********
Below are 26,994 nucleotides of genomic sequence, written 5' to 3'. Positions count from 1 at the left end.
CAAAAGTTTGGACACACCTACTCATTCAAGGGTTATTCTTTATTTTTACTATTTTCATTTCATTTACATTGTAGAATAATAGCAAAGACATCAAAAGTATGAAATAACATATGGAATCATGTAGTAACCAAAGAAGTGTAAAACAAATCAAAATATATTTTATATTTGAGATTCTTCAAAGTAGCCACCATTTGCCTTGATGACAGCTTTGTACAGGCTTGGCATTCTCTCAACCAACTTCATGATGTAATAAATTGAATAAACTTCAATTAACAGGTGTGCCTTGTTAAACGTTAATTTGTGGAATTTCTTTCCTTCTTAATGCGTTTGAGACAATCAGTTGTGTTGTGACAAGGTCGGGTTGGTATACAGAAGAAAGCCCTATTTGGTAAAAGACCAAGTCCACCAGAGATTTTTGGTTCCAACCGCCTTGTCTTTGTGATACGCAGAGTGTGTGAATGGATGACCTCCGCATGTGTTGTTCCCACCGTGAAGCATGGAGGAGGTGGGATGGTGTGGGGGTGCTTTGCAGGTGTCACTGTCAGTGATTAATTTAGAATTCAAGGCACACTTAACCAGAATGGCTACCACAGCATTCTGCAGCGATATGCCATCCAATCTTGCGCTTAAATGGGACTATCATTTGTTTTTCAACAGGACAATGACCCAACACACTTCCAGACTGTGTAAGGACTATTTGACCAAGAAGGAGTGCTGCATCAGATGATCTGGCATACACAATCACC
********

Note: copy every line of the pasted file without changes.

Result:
Below are 26,994 nucleotides of genomic sequence, written 5' to 3'. Positions count from 1 at the left end.
CAAAAGTTTGGACACACCTACTCATTCAAGGGTTATTCTTTATTTTTACTATTTTCATTTCATTTACATTGTAGAATAATAGCAAAGACATCAAAAGTATGAAATAACATATGGAATCATGTAGTAACCAAAGAAGTGTAAAACAAATCAAAATATATTTTATATTTGAGATTCTTCAAAGTAGCCACCATTTGCCTTGATGACAGCTTTGTACAGGCTTGGCATTCTCTCAACCAACTTCATGATGTAATAAATTGAATAAACTTCAATTAACAGGTGTGCCTTGTTAAACGTTAATTTGTGGAATTTCTTTCCTTCTTAATGCGTTTGAGACAATCAGTTGTGTTGTGACAAGGTCGGGTTGGTATACAGAAGAAAGCCCTATTTGGTAAAAGACCAAGTCCACCAGAGATTTTTGGTTCCAACCGCCTTGTCTTTGTGATACGCAGAGTGTGTGAATGGATGACCTCCGCATGTGTTGTTCCCACCGTGAAGCATGGAGGAGGTGGGATGGTGTGGGGGTGCTTTGCAGGTGTCACTGTCAGTGATTAATTTAGAATTCAAGGCACACTTAACCAGAATGGCTACCACAGCATTCTGCAGCGATATGCCATCCAATCTTGCGCTTAAATGGGACTATCATTTGTTTTTCAACAGGACAATGACCCAACACACTTCCAGACTGTGTAAGGACTATTTGACCAAGAAGGAGTGCTGCATCAGATGATCTGGCATACACAATCACC